The connector 24 is molded to fit circumferentially around tubing 12 or 12' as the case may be. Connector 24 is molded of hard plastic such as nylon and is of a sufficient interior diameter to snugly engage tubing 12 or 12' so as to allow its manual insertion therein and to be retained thereon. A small amount of glue is applied to secure the connector 24 to the tubing 12 or 12'. Connector 24 has an inclined stepped portion 26 which is dimensioned to conform to exterior opening 20 or 20' of bore 18 or 18' in earmold 16 or 16' respectively, creating mechanical retention and an acoustic seal between stepped portion 26 and bore wall 19 or 19' when exterior opening 20 or 20' receives stepped portion 26. Flange 27 is formed as part of connector 24 and limits the depth to which connector 24 can be inserted into the earmold 16 or 16'.
To attach tubing 12 or 12' to the earmold 16 or 16', the tubing 12 or 12' is inserted into the respective exterior bore opening 20 or 20' and slid through bore 18 or 18' until the previously-attached connector 24 contacts exterior bore opening 20 or 20'. Connector 24 is then pushed into exterior bore opening 20 or 20' to create an acoustic seal between stepped portion 26 and bore wall 19 or 19' respectively. Connector 24 is pushed into exterior bore opening 20 or 20' until flange 27 abuts earmold 16 or 16' respectively Flange 27 prevents connector 24 from being pushed further into bore 18 or 18' respectively. Excess tubing 12 or 12' which extends from interior bore opening 22 or 22' can be trimmed to form interior tube opening 30 or 30' even with interior bore opening 22 or 22', respectively. This allows tubing 12 or 12' to be sold at a single length which can be adapted to various sizes of earmold 16 or 16'.
Sound conduction tubing 12 or 12' may be formed with elbow 28 or 28' or other such shapes to adapt to the configuration of the earmold 16 or 16' the ear and the hearing aid 10. Because the tubing 12 or 12' and connector 24 assembly does not require glue to be attached to earmold 16 or 16' tubing 12 or 12' and earmold 16 or 16' can be made from materials which do not adhere well using glue. For instance, tubing 12 or 12' can be constructed of PVC, connector 24 of nylon and earmold 16 or 16' of silicone. Tubing 12 or 12' and connector 24 must be of materials which adhere using glue.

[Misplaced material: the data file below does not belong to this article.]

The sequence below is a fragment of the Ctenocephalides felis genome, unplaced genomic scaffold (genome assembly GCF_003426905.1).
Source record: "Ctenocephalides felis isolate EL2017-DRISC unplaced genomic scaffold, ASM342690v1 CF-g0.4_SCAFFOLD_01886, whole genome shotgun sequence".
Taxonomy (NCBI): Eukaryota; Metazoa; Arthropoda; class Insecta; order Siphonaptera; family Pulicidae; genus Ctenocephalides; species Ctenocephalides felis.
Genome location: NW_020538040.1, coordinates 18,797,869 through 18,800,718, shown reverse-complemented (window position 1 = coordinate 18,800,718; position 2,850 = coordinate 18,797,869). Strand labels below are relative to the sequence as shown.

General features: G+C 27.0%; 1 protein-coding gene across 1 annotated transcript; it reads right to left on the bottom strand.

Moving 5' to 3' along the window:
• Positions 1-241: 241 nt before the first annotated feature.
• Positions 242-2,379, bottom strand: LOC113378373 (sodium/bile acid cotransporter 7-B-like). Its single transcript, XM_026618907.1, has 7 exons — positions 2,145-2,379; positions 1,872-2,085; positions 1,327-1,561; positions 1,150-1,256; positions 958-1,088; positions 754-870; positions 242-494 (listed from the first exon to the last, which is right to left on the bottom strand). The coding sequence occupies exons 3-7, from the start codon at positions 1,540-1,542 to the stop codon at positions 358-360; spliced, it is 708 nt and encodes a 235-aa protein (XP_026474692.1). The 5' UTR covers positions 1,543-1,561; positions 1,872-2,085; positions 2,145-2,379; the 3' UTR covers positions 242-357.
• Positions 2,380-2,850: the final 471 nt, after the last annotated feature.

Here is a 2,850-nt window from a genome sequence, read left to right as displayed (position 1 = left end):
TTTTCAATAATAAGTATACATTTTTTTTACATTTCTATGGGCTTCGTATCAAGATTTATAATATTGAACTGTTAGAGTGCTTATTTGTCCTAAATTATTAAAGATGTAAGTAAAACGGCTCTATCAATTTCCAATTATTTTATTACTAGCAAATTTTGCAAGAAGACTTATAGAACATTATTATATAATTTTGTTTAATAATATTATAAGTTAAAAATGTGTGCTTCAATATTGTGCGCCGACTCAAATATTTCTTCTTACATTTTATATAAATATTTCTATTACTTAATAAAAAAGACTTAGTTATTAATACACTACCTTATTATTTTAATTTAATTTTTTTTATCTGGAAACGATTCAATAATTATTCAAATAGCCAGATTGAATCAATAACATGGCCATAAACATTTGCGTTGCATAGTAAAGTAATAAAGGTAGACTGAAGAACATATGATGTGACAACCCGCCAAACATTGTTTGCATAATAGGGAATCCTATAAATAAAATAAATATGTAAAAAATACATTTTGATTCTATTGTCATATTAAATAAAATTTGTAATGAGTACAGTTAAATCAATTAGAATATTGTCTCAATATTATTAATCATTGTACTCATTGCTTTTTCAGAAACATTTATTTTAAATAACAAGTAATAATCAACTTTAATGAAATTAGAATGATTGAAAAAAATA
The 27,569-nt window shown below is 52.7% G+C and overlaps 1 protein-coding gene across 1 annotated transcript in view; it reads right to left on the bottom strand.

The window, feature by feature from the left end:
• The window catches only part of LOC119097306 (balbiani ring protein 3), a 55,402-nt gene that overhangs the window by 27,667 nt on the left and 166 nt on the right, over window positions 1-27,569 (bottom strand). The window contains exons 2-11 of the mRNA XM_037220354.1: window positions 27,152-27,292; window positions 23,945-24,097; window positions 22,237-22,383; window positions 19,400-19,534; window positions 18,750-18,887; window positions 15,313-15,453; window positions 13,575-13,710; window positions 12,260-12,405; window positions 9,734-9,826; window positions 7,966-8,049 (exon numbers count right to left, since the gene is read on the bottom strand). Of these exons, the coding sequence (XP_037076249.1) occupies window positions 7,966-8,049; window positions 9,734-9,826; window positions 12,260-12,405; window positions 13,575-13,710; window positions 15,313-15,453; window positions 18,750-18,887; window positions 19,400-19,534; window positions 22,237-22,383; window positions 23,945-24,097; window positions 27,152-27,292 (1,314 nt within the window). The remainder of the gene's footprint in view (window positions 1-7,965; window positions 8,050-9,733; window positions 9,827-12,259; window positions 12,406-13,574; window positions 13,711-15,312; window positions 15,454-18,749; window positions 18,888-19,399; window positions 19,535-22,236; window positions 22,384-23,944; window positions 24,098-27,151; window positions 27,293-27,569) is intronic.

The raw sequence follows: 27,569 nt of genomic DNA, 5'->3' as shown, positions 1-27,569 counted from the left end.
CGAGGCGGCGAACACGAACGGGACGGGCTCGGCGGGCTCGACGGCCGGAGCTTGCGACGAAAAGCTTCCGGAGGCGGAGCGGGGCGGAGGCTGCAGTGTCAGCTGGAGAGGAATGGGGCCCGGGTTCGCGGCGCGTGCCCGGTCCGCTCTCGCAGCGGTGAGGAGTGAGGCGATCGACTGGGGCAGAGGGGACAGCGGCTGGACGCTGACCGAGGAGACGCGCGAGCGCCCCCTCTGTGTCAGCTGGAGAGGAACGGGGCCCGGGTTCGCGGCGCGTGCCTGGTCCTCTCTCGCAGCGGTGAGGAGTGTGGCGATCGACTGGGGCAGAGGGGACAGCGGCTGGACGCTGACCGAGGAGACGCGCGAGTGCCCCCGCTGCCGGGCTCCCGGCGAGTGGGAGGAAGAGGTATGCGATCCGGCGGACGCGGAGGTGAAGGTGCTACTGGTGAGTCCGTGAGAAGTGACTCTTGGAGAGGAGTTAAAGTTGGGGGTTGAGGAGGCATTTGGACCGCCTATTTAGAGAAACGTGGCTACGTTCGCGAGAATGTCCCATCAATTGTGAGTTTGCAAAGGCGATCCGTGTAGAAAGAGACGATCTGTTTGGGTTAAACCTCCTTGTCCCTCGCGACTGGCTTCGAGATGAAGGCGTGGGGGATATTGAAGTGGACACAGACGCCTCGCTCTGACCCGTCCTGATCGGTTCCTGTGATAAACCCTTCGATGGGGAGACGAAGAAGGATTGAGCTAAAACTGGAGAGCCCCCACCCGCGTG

When used with standard tubing, the present invention hearing aid response is as that with conventional tubing and attachments. When the present invention is used with an increase in the diameter of the sound conduction path, enhanced high frequency response is also present as is demonstrated by the graph in FIG. 5. The solid line indicates the hearing aid response using the present invention with an increase in the diameter of the sound conduction tubing 12. The dashed line indicates the hearing aid response using standard tubing. Thus, it can be seen that the present invention introduces superior acoustic performance at higher frequency ranges deviations than those achieved according to accepted practice.
While the present invention has been described in conjunction with an exemplary embodiment thereof, it will be understood that many modifications and variations will be readily apparent to those of ordinary skill in the art. This disclosure and the following claims are intended to cover all such modifications and variations.
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|U.S. Classification||181/129, 181/130|
|Cooperative Classification||H04R25/652, H04R25/658|
|Jul 15, 1999||FPAY||Fee payment|
Year of fee payment: 4
|Jul 30, 2003||FPAY||Fee payment|
Year of fee payment: 8
|Jul 30, 2007||FPAY||Fee payment|
Year of fee payment: 12